Q: What capital projects does EMS need to do, and wish to do, at the present time? Are funds available for either, or both, of the necessary and discretionary projects?

A: The Administration and Buildings and Grounds Committee is currently engaged in a review of the Campus Master Plan. Projects within this plan support both existing EMS programs and anticipated campus needs. While we are continually evaluating current projects, planning for this summer includes the following:

  • We are developing plans to create a state-of-the-art innovation lab, the Morrow House STEAM center, which will be equipped with the hardware, software, and physical space to support the growth of STEAM programming in Morrow House.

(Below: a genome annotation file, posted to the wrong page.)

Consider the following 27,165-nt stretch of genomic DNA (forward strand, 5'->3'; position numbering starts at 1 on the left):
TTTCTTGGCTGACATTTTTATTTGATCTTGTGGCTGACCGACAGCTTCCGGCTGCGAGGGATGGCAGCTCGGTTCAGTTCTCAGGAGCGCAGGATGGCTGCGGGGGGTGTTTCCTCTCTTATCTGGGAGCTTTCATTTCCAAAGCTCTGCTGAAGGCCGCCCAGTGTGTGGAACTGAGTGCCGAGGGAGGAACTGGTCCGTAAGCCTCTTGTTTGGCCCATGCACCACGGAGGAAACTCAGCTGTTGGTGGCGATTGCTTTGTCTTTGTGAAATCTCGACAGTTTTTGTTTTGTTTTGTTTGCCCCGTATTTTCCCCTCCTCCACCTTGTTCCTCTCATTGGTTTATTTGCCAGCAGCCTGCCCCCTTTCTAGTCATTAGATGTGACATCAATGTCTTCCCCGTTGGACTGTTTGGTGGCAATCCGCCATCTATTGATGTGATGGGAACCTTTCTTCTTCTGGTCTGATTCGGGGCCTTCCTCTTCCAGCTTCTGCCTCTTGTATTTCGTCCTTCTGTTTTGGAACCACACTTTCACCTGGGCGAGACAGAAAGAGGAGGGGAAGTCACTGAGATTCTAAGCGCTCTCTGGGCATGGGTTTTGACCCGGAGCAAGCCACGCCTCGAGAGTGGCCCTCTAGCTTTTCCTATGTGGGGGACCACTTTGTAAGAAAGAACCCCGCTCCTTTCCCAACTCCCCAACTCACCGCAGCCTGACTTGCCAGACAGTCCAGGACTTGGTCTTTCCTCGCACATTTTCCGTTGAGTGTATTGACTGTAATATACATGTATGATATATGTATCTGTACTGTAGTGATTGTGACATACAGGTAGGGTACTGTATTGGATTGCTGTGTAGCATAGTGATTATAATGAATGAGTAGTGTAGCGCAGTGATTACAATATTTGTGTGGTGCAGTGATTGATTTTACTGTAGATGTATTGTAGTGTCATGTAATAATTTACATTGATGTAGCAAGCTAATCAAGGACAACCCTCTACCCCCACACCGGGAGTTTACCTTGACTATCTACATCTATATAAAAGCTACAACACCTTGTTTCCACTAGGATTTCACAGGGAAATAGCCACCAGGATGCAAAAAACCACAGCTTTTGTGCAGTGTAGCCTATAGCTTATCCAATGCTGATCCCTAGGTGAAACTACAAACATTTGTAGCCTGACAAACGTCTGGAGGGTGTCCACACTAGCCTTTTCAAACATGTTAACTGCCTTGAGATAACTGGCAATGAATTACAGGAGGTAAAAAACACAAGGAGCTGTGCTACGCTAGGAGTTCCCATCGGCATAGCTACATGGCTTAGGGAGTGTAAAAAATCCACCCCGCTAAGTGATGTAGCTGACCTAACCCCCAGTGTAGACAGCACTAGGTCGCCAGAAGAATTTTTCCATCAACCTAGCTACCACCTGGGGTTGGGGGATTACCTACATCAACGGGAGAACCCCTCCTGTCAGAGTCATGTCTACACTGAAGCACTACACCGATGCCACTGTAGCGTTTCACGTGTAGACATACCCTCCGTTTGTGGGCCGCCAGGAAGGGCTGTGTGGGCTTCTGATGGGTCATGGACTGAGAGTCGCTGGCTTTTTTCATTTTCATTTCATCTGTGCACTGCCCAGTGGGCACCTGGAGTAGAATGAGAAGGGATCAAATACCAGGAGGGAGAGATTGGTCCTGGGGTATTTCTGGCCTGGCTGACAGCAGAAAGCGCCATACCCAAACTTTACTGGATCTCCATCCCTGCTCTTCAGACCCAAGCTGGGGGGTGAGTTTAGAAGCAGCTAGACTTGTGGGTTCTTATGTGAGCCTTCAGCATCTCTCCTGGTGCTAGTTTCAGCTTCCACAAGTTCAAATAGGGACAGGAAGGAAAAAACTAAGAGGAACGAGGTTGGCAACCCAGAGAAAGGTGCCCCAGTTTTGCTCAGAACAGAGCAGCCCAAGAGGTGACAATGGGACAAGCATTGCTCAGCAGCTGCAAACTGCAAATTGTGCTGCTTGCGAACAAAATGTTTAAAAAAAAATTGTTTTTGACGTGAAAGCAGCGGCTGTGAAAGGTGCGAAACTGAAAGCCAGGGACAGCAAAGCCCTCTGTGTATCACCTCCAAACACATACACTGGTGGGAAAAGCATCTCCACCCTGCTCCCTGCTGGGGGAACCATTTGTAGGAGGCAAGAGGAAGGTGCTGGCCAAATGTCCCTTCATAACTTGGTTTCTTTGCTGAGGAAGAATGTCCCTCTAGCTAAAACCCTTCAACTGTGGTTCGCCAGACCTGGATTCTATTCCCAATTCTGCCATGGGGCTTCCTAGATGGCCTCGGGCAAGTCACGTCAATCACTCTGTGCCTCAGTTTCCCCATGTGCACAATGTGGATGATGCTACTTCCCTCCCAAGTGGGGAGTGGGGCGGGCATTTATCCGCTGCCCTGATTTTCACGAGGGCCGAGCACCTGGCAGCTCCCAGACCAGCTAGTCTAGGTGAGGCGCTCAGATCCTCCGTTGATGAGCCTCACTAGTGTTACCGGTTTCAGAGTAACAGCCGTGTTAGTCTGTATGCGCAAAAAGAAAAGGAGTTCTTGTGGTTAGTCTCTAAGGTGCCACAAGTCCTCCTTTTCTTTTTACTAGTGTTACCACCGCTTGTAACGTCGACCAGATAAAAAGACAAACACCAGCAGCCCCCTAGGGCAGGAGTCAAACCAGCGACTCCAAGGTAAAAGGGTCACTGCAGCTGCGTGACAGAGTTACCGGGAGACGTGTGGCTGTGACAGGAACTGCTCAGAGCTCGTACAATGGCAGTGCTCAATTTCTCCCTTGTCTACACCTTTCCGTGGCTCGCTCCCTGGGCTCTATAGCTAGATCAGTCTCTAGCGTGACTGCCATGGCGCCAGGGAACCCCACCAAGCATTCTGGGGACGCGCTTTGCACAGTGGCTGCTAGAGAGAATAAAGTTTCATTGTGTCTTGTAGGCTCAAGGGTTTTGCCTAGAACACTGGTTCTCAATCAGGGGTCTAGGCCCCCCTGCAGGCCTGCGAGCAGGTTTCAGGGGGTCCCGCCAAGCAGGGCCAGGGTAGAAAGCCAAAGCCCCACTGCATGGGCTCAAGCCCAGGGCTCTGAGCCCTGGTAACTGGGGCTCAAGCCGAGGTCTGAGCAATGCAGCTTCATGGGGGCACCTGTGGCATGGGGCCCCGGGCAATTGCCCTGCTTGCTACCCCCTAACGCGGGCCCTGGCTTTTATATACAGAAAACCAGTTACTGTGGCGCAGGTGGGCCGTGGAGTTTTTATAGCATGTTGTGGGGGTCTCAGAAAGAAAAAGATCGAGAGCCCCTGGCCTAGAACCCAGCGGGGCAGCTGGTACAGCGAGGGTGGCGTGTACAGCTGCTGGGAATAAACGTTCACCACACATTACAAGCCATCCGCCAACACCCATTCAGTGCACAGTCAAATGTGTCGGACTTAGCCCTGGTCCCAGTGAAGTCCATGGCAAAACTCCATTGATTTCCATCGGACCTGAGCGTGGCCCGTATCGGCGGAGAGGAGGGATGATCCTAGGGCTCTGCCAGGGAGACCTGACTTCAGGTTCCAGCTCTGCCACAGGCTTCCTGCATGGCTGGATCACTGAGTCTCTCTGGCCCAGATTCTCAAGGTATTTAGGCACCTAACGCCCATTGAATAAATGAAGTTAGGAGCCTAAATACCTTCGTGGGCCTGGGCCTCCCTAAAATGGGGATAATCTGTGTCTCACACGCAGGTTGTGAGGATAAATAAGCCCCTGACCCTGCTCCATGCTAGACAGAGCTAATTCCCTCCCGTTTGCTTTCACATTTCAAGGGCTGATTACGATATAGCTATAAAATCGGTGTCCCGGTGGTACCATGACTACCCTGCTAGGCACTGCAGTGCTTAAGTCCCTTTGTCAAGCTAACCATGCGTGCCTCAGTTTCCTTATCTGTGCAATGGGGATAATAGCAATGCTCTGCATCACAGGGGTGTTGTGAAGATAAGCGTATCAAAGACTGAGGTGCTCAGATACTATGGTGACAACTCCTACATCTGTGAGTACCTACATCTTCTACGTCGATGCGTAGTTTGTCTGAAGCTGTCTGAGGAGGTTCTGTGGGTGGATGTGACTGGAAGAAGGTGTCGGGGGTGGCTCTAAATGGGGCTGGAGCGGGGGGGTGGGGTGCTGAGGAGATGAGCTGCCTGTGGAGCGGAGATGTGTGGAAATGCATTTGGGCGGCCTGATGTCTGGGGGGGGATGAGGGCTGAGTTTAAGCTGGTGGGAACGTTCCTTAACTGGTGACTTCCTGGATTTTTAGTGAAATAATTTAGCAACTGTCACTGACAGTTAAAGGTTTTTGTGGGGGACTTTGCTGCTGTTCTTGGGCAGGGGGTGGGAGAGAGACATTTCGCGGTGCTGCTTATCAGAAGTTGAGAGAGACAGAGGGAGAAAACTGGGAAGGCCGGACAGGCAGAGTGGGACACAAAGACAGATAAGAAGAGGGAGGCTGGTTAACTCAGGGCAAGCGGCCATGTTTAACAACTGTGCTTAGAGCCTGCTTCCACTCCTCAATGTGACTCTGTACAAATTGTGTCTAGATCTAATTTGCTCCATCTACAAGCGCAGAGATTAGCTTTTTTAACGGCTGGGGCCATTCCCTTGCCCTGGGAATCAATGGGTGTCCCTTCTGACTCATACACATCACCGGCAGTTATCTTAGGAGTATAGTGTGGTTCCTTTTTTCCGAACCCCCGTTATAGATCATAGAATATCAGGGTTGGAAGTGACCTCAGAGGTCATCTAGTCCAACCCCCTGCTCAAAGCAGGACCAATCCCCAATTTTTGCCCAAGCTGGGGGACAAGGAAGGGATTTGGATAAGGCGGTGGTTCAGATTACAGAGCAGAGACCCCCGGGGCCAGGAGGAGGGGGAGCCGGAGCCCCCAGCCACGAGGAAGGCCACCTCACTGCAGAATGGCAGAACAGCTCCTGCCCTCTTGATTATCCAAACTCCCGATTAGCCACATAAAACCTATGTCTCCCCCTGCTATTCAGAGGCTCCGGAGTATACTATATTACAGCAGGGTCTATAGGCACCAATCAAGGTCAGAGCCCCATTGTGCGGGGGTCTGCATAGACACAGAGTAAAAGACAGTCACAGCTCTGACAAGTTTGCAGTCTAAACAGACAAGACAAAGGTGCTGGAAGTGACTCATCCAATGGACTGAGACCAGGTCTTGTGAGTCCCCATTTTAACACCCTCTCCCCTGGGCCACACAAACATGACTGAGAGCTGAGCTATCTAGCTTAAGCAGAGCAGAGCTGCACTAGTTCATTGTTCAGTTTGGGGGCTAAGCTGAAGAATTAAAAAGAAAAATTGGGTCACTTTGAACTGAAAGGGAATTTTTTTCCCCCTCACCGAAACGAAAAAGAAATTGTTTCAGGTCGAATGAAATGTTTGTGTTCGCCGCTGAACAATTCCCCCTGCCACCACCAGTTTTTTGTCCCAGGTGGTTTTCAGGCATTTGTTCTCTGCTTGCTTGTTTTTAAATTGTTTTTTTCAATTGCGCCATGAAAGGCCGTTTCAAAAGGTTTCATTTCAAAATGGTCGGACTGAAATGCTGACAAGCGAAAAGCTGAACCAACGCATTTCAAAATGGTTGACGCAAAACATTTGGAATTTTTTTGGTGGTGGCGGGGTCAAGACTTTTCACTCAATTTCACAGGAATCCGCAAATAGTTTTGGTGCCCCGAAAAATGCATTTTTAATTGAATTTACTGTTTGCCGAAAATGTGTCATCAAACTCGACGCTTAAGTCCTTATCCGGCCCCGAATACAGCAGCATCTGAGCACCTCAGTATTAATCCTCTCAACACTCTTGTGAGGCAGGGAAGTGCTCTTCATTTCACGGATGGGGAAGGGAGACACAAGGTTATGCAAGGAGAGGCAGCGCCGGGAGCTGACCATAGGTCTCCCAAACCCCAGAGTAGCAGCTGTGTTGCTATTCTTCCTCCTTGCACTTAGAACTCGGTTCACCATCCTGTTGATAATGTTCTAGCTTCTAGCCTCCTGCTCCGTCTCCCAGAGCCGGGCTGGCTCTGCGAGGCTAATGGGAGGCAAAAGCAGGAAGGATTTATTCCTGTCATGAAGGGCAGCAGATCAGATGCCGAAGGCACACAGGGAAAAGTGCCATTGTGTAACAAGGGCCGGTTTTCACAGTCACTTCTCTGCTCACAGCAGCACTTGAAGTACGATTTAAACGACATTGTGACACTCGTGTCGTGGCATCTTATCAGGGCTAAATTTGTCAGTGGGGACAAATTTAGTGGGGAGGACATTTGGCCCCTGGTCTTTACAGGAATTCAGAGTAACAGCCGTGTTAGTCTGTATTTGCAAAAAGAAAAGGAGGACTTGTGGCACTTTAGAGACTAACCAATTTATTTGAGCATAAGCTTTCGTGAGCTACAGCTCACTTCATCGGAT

• We will begin Phase 3 of our network upgrades. This includes a core equipment replacement in Little School, where we will install modern, high-speed devices to take better advantage of the new fiber optic cabling installed during Phase 1, which quadrupled our internet communications bandwidth.
  • We are evaluating potential upgrades and opportunities to optimize space allocations across the campus. This process will identify immediate-term projects and frame larger-scale transformative projects that will position EMS for the future.

Funding for projects comes from several sources. Annual funding in the plant renewal budget addresses deferred and modernization needs. At times, project-specific fundraising is used to implement improvements.

Q: Can EMS coordinate logistics for parents to drop off and pick up kids in one location instead of multiple car lines?